Life As An Itinerant Artist

Stories and anecdotes from fifteen years on the art show circuit. 

The story behind the shot

The Long and Winding Trail

Numa Pass, in the Canadian Rockies

The Freedom of the Hills

Numa Pass, Kootenay, British Columbia

Often the difference between selling a beautiful image and just talking about it is the story behind the shot. One of the tricks I’ve learned is to display a small tag next to each framed image that gives the title, the location and available sizes and pricing. I know that some photographers go into more detail about where the shot was made, how it was made and other details, but I prefer to speak with people and give them the story in person, whenever I see that someone’s taken an interest in a particular picture.

On the web, though, it’s a different story. My galleries are designed to carry the same minimal information. Sometimes this can be a problem, as I’m not present to talk about how beautiful the light was that morning, or the circumstances leading up to the shot. I don’t want to muck up my online galleries with too much copy (after all — it’s a visual medium), so I thought that I’d periodically add some stories instead, here in the blog.

The story I probably tell the most is the story behind my signature image, “The Freedom of the Hills.” I was backpacking in the Canadian Rockies wtih two friends, along the Rockwall Trail in Kootenay. We’d been up high for three days, and had spent most of the day climbing Numa Pass before descending to Floe Lake for our last night in the backcountry. It was a glorious afternoon in early September, and the larches were all changing color from evergreen to yellow. Bluebird sky, we decided to hike up the flank of Mt. Foster for a better look into the Floe Lake drainage. We left our packs trail side and scrambled up the scree. The shot above was taken the day before, as we descended Tumbling Pass into the Numa Creek drainage. “Freedom” was shot at the prominent saddle on the skyline — usually when I point out the exact location, it causes a bit of jaw-dropping!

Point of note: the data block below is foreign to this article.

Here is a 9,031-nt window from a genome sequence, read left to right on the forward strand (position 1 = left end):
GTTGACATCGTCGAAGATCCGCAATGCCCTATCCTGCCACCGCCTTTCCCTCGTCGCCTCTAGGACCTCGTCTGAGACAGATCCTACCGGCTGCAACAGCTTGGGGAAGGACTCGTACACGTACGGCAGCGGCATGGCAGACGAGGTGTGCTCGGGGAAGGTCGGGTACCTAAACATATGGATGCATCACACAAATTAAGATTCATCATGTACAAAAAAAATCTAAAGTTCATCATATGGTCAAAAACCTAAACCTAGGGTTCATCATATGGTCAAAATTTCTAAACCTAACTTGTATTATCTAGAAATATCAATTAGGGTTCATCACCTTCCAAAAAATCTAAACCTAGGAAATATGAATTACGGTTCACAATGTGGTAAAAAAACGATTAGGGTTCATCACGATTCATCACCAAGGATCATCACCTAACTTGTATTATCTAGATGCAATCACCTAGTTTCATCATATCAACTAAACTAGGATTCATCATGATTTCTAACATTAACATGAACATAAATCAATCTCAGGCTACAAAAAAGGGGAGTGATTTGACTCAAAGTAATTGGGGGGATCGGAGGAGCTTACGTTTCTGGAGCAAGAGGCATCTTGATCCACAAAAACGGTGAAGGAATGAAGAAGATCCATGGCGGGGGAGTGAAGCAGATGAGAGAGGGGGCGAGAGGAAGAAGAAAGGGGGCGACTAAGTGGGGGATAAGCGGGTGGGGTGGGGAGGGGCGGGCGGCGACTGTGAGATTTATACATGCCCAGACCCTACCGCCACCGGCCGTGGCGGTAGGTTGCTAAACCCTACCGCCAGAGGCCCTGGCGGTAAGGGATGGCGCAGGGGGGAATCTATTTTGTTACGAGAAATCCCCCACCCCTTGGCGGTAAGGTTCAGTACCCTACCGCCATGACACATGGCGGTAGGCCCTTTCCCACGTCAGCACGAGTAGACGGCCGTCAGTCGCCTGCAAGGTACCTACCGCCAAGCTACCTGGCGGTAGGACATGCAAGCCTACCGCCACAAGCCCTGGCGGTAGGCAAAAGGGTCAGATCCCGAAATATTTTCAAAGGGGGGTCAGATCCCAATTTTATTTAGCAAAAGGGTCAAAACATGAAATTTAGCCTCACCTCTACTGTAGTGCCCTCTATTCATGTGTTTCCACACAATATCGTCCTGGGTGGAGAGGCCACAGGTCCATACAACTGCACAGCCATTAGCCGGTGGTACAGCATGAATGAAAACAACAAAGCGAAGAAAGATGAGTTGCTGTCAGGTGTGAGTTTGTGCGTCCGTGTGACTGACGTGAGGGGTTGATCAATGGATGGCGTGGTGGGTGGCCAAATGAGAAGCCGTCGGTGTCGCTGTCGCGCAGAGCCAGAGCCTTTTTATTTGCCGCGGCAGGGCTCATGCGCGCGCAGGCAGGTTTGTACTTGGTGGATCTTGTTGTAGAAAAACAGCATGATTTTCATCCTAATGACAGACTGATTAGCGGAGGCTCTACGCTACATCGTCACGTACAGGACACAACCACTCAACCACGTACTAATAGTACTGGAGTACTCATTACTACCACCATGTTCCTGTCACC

After getting a good look at our destination, my two buddies slid back down to the trail. I paused to get a good shot of Numa Peak. As I was framing up the shot, Jim Tocco walked out of the shadow at the bottom of the frame, paused facing me and held his arms in the air. It was a wonderfully defining moment. The shot shows the scale of the mountains, the sky and trail, but, more importantly, expresses my feelings about being “high and wild” more than any other shot I’ve taken before or since. It wasn’t posed or planned, but just happened.Three frames later, the moment passed, and we hiked down to the lake and a late supper.

Being ready for a shot like this takes practice and a good eye. It doesn’t happen overnight. But it doesn’t take fancy equipment or a 4×5 camera either. It mainly takes talent, a bit of luck and being ready for the moment when it presents itself. Be there now.

September 19, 2008

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1 Comment

  1. Parker,

    I just want to say hi and let you know someone is reading and enjoying your posts. Keep ’em coming!

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